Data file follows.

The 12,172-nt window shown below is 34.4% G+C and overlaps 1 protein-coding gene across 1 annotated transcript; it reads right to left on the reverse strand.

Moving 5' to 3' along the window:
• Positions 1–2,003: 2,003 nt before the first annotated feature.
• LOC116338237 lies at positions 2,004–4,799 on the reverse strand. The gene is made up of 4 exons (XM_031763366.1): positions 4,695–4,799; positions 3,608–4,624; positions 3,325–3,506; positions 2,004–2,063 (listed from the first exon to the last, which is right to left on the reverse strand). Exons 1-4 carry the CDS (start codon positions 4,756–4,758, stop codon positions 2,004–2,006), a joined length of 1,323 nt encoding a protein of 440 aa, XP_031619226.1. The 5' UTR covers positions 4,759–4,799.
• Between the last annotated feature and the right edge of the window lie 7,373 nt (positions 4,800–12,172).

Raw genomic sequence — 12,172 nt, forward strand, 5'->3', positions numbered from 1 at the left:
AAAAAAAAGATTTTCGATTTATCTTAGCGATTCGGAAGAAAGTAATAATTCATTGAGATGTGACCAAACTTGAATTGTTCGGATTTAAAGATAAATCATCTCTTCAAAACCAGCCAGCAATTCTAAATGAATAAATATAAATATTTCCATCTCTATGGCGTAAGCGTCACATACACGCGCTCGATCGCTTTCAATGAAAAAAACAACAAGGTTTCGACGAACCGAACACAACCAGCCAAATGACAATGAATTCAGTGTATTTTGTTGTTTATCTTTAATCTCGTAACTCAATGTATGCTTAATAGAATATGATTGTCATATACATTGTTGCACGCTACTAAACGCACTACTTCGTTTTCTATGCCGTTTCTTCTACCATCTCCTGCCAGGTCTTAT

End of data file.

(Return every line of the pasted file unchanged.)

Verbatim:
The 12,172-nt window shown below is 34.4% G+C and overlaps 1 protein-coding gene across 1 annotated transcript; it reads right to left on the reverse strand.

Moving 5' to 3' along the window:
• Positions 1–2,003: 2,003 nt before the first annotated feature.
• LOC116338237 lies at positions 2,004–4,799 on the reverse strand. The gene is made up of 4 exons (XM_031763366.1): positions 4,695–4,799; positions 3,608–4,624; positions 3,325–3,506; positions 2,004–2,063 (listed from the first exon to the last, which is right to left on the reverse strand). Exons 1-4 carry the CDS (start codon positions 4,756–4,758, stop codon positions 2,004–2,006), a joined length of 1,323 nt encoding a protein of 440 aa, XP_031619226.1. The 5' UTR covers positions 4,759–4,799.
• Between the last annotated feature and the right edge of the window lie 7,373 nt (positions 4,800–12,172).

Raw genomic sequence — 12,172 nt, forward strand, 5'->3', positions numbered from 1 at the left:
AAAAAAAAGATTTTCGATTTATCTTAGCGATTCGGAAGAAAGTAATAATTCATTGAGATGTGACCAAACTTGAATTGTTCGGATTTAAAGATAAATCATCTCTTCAAAACCAGCCAGCAATTCTAAATGAATAAATATAAATATTTCCATCTCTATGGCGTAAGCGTCACATACACGCGCTCGATCGCTTTCAATGAAAAAAACAACAAGGTTTCGACGAACCGAACACAACCAGCCAAATGACAATGAATTCAGTGTATTTTGTTGTTTATCTTTAATCTCGTAACTCAATGTATGCTTAATAGAATATGATTGTCATATACATTGTTGCACGCTACTAAACGCACTACTTCGTTTTCTATGCCGTTTCTTCTACCATCTCCTGCCAGGTCTTAT